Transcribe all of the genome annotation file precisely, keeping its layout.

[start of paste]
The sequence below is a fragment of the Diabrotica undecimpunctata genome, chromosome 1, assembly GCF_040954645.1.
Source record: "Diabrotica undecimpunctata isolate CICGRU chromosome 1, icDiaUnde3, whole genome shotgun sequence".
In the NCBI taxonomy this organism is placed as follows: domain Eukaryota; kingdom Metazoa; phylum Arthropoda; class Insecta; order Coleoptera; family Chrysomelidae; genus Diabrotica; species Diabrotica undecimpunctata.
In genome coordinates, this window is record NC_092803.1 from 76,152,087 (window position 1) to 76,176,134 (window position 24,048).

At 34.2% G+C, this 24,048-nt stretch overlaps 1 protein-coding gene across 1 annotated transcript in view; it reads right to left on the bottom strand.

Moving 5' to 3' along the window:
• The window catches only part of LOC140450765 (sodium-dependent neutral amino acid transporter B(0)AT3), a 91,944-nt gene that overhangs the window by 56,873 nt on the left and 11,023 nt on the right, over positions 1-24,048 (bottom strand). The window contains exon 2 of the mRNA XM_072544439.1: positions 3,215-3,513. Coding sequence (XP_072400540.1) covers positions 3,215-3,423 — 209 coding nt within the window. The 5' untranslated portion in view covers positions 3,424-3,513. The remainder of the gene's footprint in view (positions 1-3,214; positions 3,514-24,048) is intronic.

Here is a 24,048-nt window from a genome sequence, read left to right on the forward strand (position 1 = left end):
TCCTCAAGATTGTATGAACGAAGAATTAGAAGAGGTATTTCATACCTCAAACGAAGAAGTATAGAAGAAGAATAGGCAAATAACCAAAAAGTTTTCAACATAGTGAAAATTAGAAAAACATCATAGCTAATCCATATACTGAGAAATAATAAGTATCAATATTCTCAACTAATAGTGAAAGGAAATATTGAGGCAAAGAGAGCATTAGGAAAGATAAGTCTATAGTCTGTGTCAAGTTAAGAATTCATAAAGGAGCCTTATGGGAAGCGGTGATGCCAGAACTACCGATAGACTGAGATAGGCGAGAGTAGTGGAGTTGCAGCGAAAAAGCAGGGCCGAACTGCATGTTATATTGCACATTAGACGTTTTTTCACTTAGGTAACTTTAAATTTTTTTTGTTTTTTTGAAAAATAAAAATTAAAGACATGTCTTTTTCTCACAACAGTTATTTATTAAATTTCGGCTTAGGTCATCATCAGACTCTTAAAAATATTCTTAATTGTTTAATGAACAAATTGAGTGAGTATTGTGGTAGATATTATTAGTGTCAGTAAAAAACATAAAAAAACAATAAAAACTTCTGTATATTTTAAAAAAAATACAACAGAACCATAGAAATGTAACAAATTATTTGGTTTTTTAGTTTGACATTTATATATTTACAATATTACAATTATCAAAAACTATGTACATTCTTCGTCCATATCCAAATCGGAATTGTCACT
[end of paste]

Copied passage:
The sequence below is a fragment of the Diabrotica undecimpunctata genome, chromosome 1, assembly GCF_040954645.1.
Source record: "Diabrotica undecimpunctata isolate CICGRU chromosome 1, icDiaUnde3, whole genome shotgun sequence".
In the NCBI taxonomy this organism is placed as follows: domain Eukaryota; kingdom Metazoa; phylum Arthropoda; class Insecta; order Coleoptera; family Chrysomelidae; genus Diabrotica; species Diabrotica undecimpunctata.
In genome coordinates, this window is record NC_092803.1 from 76,152,087 (window position 1) to 76,176,134 (window position 24,048).

At 34.2% G+C, this 24,048-nt stretch overlaps 1 protein-coding gene across 1 annotated transcript in view; it reads right to left on the bottom strand.

Moving 5' to 3' along the window:
• The window catches only part of LOC140450765 (sodium-dependent neutral amino acid transporter B(0)AT3), a 91,944-nt gene that overhangs the window by 56,873 nt on the left and 11,023 nt on the right, over positions 1-24,048 (bottom strand). The window contains exon 2 of the mRNA XM_072544439.1: positions 3,215-3,513. Coding sequence (XP_072400540.1) covers positions 3,215-3,423 — 209 coding nt within the window. The 5' untranslated portion in view covers positions 3,424-3,513. The remainder of the gene's footprint in view (positions 1-3,214; positions 3,514-24,048) is intronic.

Here is a 24,048-nt window from a genome sequence, read left to right on the forward strand (position 1 = left end):
TCCTCAAGATTGTATGAACGAAGAATTAGAAGAGGTATTTCATACCTCAAACGAAGAAGTATAGAAGAAGAATAGGCAAATAACCAAAAAGTTTTCAACATAGTGAAAATTAGAAAAACATCATAGCTAATCCATATACTGAGAAATAATAAGTATCAATATTCTCAACTAATAGTGAAAGGAAATATTGAGGCAAAGAGAGCATTAGGAAAGATAAGTCTATAGTCTGTGTCAAGTTAAGAATTCATAAAGGAGCCTTATGGGAAGCGGTGATGCCAGAACTACCGATAGACTGAGATAGGCGAGAGTAGTGGAGTTGCAGCGAAAAAGCAGGGCCGAACTGCATGTTATATTGCACATTAGACGTTTTTTCACTTAGGTAACTTTAAATTTTTTTTGTTTTTTTGAAAAATAAAAATTAAAGACATGTCTTTTTCTCACAACAGTTATTTATTAAATTTCGGCTTAGGTCATCATCAGACTCTTAAAAATATTCTTAATTGTTTAATGAACAAATTGAGTGAGTATTGTGGTAGATATTATTAGTGTCAGTAAAAAACATAAAAAAACAATAAAAACTTCTGTATATTTTAAAAAAAATACAACAGAACCATAGAAATGTAACAAATTATTTGGTTTTTTAGTTTGACATTTATATATTTACAATATTACAATTATCAAAAACTATGTACATTCTTCGTCCATATCCAAATCGGAATTGTCACT